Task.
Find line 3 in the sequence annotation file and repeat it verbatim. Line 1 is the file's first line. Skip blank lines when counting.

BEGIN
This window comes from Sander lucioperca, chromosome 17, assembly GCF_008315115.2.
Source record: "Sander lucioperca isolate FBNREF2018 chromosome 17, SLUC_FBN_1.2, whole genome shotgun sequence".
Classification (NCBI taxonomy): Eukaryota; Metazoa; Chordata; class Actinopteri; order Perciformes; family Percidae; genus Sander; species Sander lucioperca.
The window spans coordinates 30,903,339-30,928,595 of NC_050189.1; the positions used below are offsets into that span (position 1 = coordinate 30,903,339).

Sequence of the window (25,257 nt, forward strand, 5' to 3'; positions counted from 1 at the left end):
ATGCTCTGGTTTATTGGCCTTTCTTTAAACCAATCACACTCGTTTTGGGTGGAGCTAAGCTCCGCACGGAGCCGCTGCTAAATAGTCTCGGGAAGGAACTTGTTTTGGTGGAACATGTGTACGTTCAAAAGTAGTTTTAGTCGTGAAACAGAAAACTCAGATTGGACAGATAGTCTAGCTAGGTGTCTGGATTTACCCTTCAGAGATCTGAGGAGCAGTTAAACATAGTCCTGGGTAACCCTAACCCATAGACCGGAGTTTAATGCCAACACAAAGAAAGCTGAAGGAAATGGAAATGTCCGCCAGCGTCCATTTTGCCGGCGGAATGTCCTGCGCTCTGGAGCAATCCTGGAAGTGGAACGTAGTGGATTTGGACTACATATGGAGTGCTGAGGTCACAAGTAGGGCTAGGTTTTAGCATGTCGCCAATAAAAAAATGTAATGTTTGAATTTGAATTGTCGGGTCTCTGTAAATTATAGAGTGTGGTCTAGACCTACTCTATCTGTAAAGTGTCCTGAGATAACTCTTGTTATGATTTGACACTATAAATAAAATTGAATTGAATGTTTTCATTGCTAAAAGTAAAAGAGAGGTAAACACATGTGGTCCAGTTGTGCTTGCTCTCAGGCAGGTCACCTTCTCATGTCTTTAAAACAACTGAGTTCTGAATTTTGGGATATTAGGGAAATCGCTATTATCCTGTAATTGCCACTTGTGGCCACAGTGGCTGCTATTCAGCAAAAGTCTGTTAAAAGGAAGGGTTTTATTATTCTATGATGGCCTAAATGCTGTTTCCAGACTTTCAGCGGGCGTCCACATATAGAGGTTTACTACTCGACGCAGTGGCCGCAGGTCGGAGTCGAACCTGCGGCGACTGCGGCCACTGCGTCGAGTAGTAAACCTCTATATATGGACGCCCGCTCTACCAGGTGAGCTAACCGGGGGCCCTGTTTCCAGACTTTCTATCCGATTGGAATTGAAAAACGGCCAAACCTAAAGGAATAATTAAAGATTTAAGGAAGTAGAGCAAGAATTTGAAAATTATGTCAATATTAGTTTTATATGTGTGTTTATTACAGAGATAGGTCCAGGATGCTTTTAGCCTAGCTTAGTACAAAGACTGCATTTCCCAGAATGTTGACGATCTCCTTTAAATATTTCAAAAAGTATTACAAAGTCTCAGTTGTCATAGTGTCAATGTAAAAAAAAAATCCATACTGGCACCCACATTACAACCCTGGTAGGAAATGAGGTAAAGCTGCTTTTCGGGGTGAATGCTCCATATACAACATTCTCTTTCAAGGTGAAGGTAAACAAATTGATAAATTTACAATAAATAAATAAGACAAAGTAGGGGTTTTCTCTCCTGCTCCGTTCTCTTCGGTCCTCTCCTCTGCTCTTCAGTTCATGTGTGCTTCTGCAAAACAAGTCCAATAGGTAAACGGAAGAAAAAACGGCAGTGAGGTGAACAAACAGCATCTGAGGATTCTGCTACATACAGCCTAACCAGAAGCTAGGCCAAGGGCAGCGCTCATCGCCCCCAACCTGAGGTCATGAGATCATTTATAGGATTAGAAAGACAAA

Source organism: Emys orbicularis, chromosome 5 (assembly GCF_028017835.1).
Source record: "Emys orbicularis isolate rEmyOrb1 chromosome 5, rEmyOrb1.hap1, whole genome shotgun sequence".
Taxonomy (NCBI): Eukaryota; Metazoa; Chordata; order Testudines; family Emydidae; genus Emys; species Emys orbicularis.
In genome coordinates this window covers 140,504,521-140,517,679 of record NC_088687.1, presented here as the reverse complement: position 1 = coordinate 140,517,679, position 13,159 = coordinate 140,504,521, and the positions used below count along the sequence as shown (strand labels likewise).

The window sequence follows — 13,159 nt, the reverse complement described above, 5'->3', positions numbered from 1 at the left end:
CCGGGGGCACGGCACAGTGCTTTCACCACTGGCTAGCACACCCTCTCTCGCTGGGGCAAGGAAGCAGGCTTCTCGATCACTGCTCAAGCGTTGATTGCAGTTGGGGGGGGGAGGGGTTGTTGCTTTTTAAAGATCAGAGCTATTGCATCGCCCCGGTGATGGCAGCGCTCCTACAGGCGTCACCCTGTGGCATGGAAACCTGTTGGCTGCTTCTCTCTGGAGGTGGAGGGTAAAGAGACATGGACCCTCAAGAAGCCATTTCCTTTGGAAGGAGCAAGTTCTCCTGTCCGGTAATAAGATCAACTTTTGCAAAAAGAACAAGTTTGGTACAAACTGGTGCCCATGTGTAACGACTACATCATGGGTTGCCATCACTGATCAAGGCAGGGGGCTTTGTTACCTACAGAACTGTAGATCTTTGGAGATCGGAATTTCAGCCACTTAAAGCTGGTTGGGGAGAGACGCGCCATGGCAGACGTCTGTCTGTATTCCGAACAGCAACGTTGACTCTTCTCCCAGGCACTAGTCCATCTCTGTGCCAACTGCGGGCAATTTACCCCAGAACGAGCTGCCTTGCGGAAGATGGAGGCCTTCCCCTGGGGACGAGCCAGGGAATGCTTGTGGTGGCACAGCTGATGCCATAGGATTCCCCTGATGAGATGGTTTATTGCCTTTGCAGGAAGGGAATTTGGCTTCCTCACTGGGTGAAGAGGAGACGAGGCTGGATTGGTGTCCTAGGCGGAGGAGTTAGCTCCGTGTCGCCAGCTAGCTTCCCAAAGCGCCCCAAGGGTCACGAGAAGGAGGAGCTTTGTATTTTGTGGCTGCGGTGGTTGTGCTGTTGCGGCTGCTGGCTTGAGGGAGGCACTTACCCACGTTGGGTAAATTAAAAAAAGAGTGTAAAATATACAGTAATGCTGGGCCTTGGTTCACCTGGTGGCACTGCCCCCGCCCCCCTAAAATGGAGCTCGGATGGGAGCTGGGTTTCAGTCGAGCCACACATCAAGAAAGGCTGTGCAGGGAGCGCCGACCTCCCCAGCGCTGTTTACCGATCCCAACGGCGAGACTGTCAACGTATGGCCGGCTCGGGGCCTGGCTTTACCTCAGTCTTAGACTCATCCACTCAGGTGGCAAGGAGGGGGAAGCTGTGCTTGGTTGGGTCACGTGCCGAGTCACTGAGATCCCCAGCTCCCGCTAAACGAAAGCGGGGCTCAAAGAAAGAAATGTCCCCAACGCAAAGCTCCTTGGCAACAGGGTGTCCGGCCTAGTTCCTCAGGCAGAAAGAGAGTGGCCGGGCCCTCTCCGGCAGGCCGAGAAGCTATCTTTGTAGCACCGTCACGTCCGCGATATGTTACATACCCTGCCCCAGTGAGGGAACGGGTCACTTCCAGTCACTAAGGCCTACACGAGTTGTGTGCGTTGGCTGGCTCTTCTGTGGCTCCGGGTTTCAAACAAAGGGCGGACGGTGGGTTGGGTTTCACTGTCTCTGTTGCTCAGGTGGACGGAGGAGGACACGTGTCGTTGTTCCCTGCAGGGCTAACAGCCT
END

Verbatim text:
Classification (NCBI taxonomy): Eukaryota; Metazoa; Chordata; class Actinopteri; order Perciformes; family Percidae; genus Sander; species Sander lucioperca.